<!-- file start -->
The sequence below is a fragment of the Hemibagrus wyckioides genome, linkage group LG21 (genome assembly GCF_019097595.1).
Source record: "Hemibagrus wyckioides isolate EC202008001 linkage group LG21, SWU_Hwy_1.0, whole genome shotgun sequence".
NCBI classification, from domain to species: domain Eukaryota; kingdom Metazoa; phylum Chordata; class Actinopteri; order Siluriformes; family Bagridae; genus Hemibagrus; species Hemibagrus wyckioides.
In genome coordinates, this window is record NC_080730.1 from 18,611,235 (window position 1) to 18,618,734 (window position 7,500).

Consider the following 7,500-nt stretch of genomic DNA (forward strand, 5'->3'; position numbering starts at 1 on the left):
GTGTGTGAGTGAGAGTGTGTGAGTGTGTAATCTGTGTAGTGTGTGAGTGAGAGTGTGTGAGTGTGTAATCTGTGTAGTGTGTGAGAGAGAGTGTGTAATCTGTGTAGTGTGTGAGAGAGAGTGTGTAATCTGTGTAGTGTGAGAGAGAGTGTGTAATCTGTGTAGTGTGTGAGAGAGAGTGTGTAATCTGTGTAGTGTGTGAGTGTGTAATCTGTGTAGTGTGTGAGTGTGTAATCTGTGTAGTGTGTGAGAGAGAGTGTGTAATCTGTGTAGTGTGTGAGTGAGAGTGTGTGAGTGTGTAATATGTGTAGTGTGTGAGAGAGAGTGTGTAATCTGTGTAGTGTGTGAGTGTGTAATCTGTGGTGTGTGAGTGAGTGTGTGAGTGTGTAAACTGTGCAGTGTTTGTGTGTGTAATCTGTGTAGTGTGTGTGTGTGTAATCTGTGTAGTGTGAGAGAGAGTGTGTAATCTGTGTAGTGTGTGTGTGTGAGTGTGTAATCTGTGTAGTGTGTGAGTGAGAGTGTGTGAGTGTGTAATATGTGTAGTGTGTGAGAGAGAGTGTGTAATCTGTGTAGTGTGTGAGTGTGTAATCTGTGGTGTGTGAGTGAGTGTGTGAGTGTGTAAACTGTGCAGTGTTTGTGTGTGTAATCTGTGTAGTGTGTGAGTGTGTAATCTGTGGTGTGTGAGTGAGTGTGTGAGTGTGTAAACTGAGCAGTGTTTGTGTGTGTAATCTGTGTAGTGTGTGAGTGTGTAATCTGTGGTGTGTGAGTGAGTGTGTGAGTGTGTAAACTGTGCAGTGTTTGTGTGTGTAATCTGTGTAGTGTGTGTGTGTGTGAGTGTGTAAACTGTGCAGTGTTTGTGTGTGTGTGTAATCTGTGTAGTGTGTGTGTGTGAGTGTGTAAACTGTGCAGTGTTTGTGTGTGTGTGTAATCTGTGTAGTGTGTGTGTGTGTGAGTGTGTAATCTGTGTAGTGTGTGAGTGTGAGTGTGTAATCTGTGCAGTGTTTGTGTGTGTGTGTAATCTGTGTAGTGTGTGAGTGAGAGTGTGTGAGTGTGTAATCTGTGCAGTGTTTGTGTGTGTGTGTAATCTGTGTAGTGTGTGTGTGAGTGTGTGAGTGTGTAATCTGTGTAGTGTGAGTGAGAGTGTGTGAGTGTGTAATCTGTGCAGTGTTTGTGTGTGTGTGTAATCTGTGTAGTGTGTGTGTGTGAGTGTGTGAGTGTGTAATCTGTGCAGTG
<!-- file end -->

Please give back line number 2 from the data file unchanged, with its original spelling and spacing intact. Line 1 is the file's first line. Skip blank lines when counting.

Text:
Source record: "Hemibagrus wyckioides isolate EC202008001 linkage group LG21, SWU_Hwy_1.0, whole genome shotgun sequence".